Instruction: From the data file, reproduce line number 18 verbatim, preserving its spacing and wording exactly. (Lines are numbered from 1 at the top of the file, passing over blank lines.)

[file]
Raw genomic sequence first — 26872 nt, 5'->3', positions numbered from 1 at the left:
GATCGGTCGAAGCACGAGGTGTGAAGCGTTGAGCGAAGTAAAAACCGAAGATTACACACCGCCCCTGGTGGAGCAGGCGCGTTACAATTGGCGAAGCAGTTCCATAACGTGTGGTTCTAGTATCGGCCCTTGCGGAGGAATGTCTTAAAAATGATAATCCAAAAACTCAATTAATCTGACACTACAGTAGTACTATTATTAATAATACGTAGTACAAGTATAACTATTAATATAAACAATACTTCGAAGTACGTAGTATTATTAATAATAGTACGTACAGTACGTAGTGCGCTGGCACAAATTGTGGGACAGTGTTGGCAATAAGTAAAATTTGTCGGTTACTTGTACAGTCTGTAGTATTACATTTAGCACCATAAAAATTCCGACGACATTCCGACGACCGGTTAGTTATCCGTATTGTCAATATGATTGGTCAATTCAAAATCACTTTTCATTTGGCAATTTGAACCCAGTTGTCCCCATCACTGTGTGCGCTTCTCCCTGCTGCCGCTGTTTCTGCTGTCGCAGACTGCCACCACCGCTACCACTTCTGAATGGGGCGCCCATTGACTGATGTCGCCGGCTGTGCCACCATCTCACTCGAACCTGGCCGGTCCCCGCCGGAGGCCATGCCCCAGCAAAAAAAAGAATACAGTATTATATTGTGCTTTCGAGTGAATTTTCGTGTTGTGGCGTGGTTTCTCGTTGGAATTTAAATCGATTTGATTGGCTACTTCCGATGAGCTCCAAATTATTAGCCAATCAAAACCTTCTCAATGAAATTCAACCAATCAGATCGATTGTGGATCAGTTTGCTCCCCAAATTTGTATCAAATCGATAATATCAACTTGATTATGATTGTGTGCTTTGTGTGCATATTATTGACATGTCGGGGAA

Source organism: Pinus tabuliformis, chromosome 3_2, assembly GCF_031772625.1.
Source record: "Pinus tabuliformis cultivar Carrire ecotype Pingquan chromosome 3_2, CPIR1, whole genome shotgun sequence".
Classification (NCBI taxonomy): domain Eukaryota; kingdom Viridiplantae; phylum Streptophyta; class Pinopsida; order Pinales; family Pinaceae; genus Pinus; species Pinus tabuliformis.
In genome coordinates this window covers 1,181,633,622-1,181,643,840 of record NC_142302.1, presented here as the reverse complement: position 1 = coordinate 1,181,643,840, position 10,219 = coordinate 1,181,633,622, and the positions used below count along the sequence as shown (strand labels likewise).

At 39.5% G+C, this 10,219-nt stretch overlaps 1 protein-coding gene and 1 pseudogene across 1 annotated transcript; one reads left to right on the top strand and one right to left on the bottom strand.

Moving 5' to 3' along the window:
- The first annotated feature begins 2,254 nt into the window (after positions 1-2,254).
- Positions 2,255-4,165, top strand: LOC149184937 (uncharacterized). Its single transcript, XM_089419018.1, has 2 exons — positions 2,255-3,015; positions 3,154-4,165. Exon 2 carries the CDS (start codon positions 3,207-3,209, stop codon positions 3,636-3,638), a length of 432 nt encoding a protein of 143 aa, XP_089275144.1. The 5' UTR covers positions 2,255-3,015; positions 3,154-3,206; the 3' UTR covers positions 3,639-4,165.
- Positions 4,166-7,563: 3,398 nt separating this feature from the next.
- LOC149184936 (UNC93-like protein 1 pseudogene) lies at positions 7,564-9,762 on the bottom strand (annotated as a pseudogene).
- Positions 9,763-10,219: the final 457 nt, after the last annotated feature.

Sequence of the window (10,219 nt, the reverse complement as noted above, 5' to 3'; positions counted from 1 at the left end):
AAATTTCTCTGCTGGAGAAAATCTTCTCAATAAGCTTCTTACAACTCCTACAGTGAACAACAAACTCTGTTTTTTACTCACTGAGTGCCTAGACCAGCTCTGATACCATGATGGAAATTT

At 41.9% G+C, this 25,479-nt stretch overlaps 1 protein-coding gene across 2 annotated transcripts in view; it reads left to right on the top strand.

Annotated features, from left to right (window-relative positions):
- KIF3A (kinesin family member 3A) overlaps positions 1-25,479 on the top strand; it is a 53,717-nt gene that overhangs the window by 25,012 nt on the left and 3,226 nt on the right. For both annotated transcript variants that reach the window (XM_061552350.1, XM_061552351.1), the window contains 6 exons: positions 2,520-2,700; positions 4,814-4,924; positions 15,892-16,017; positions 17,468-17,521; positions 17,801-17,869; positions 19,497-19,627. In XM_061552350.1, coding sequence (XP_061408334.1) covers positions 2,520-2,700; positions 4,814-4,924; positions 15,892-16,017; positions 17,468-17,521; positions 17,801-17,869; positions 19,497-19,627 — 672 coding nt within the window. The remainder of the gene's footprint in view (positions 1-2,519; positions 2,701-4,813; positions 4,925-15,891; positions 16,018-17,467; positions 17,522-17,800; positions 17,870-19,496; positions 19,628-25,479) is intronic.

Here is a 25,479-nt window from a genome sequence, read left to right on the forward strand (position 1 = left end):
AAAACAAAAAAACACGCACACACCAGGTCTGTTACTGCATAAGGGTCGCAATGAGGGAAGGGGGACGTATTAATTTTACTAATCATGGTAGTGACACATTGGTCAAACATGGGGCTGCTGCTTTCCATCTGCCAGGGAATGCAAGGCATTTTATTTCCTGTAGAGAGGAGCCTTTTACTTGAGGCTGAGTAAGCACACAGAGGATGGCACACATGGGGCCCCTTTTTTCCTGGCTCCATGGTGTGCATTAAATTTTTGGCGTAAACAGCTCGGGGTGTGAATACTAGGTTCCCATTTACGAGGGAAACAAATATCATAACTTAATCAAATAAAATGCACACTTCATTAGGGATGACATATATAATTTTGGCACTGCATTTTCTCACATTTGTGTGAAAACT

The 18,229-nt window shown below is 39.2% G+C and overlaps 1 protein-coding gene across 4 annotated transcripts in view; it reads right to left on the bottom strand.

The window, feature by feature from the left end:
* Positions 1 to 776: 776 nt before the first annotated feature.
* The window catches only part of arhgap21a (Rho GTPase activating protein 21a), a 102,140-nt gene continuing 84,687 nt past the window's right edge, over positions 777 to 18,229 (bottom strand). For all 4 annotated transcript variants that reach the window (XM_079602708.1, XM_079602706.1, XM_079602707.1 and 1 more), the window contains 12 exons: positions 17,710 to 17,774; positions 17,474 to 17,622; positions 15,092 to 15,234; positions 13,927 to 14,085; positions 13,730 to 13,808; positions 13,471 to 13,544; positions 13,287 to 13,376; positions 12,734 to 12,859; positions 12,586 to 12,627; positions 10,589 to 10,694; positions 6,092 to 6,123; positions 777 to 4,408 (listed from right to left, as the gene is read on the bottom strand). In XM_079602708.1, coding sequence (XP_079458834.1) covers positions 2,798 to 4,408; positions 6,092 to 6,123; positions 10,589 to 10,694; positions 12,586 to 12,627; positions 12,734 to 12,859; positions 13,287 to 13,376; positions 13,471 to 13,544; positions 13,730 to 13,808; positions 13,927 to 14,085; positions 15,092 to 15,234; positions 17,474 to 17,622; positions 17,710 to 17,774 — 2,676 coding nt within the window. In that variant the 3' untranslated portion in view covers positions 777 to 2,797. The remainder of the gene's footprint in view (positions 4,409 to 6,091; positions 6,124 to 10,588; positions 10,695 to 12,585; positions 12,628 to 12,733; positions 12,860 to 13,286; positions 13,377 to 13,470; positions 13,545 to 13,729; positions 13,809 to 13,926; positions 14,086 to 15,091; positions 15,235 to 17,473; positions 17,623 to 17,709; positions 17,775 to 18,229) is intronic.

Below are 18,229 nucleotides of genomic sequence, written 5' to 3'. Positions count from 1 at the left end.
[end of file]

- KIF3A (kinesin family member 3A) overlaps positions 1-25,479 on the top strand; it is a 53,717-nt gene that overhangs the window by 25,012 nt on the left and 3,226 nt on the right. For both annotated transcript variants that reach the window (XM_061552350.1, XM_061552351.1), the window contains 6 exons: positions 2,520-2,700; positions 4,814-4,924; positions 15,892-16,017; positions 17,468-17,521; positions 17,801-17,869; positions 19,497-19,627. In XM_061552350.1, coding sequence (XP_061408334.1) covers positions 2,520-2,700; positions 4,814-4,924; positions 15,892-16,017; positions 17,468-17,521; positions 17,801-17,869; positions 19,497-19,627 — 672 coding nt within the window. The remainder of the gene's footprint in view (positions 1-2,519; positions 2,701-4,813; positions 4,925-15,891; positions 16,018-17,467; positions 17,522-17,800; positions 17,870-19,496; positions 19,628-25,479) is intronic.